2 posts tagged “Familial genetics in ALS”

I Will Not Be Quiet: An Interview with ALS Advocate Debra Quinn

Posted August 16th, 2011 by

ALS Advocate Debra Quinn with Her Husband and Caregiver Mike

Debra Quinn’s father, sister, aunt, grandmother and great aunt all passed away from ALS, and in 2009, she was diagnosed with ALS herself.  This hereditary form of the disease is called familial ALS (fALS).

After the loss of her younger sister in 2007, Debra decided that she could no longer stay silent.Today, she is “the voice for my children, nieces, nephews and cousins, all of whom have a 50 percent chance of inheriting ALS.”A featured speaker at National ALS Advocacy Day in Washington, DC, Debra is also the spokesperson for Hearts for ALS NY and an active member of the The ALS Association’s Upstate New York Chapter.As a result of her tireless activities, she was recently awarded the New York State Senate Liberty Medal.

After learning about her remarkable story, we reached out to Debra to find out a little more about her.Here is our interview with the indomitable Debra Quinn, one of more than 7,100 PatientsLikeMe members with ALS.

1.  How would you describe the impact of familial ALS on your family?

It has truly changed our lives. We always knew it was there, but until you are faced with it yourself, it just doesn’t seem real. We have two grown children who have a 50/50 chance of ALS and it is scary for them to watch the changes in me, knowing that could be them someday. With the onset of ALS early in age, it never leaves their thoughts.I was diagnosed in October of 2009 with early onset symptoms, and since Christmas, I have seen changes coming on faster.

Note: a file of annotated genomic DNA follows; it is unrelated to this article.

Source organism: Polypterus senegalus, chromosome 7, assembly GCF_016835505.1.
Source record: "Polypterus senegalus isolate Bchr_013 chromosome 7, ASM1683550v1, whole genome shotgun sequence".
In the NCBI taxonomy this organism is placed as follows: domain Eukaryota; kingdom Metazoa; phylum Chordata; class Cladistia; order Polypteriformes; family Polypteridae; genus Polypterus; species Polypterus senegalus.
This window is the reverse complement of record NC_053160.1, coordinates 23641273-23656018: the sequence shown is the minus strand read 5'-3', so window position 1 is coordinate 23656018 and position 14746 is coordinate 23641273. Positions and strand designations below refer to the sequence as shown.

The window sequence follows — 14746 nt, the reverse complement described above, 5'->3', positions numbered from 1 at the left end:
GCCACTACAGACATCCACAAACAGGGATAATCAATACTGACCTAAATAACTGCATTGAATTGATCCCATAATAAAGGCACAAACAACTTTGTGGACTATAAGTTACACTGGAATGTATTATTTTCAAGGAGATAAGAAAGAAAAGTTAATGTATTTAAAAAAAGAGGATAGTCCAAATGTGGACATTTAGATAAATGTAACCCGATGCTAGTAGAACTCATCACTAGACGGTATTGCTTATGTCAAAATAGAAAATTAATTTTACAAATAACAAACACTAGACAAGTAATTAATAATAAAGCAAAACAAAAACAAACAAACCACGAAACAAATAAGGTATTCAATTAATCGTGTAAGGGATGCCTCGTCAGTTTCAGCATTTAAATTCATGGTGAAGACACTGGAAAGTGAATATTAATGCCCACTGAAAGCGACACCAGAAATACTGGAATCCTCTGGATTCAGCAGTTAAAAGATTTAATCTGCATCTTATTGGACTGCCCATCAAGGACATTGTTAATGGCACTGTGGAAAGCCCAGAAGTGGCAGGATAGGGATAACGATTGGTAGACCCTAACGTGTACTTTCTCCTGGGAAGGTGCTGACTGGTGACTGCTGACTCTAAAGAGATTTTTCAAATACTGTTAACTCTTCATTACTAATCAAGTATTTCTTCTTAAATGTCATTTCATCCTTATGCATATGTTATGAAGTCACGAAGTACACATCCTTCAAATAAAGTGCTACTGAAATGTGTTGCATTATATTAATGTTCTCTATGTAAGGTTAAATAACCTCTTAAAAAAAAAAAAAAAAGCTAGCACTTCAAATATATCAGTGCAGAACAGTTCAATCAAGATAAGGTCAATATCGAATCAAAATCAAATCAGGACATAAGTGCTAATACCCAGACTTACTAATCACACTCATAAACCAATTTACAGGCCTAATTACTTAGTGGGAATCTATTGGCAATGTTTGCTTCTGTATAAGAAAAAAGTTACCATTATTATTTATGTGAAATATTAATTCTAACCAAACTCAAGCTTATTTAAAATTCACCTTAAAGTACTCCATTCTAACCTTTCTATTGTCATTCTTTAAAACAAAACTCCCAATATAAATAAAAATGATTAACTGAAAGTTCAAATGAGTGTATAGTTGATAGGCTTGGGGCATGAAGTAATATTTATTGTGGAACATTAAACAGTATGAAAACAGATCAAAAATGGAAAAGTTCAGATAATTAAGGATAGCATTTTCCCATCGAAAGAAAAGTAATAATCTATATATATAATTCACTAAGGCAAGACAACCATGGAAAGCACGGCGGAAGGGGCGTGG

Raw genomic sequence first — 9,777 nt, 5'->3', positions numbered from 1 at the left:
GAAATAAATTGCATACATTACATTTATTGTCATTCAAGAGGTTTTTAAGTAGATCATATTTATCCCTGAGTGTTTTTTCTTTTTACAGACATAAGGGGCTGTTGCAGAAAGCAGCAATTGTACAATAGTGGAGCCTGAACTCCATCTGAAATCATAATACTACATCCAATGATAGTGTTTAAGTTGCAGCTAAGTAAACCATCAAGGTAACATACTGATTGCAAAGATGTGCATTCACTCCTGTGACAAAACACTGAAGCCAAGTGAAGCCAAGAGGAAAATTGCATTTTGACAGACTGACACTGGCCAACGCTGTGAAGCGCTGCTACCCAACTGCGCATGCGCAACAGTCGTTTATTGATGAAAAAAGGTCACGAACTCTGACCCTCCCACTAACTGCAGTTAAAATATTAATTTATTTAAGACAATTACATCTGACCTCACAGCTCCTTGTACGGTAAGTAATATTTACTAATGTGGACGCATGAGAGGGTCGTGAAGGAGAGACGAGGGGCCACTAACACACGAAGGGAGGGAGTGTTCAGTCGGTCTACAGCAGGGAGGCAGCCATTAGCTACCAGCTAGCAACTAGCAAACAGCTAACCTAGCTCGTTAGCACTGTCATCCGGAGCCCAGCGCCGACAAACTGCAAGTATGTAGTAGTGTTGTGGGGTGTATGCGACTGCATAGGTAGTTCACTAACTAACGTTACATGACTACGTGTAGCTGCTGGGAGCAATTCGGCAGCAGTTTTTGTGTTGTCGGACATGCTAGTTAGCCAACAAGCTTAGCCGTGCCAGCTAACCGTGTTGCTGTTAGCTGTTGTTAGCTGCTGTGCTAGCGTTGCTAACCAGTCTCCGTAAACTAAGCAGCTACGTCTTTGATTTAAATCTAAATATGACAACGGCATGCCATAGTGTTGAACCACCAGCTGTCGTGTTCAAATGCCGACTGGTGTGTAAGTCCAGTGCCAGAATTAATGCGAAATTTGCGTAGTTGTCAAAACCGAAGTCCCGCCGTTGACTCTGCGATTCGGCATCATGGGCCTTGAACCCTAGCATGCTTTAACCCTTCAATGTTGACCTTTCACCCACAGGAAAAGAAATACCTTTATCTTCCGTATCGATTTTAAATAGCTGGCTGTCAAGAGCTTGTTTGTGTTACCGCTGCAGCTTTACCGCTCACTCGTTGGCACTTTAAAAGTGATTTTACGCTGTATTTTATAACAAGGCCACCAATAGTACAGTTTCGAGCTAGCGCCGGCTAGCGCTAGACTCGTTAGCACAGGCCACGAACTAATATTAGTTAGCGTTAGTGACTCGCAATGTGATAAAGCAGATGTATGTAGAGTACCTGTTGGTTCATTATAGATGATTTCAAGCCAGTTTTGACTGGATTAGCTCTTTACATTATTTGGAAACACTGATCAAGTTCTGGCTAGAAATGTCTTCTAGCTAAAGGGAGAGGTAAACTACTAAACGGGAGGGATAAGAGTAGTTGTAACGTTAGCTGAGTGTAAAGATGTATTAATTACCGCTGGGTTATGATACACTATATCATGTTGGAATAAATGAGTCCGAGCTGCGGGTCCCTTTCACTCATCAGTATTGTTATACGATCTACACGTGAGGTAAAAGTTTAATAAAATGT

2.  Tell us about your ALS advocacy work.  How did you get started, and why do you feel called to do it?

I started to give public presentations over a year ago about ALS and what it means to have this type of disease. In order for people to help, they must first understand what it is and how it changes a person’s body over the course of time. I went to DC in May and was able to speak out about familial ALS, which is only 5-10% of all ALS cases.

Teaching the general public that familial ALS happens again and again and again really drums home the challenges that we must face with this inherited disease. Proving that ALS does not skip a generation, we have traced it back to the early 1600s and learned that more than 20 of my father’s ancestors had ALS.

In January of 2011, several supporters of ALS stated a nonprofit organization called Hearts for ALS NY, and I volunteer as their spokesperson.My advocacy role comes straight from my heart. I speak to anyone who will listen as we have a unique story that must be shared. My goal is to speak nationally about this disease and not stop until we have a cure on the table.

When you come from a familial ALS family, it just keeps attacking again and again.  Watching my little sister die of ALS and not having the help we needed to take care of her, I refuse to be quiet about this disease as it needs to be talked about and shared with others. So many feel that they must lay down and die once they hear the three-letter word, ALS, and that is not true today with all the assistive equipment that is out there for people with ALS.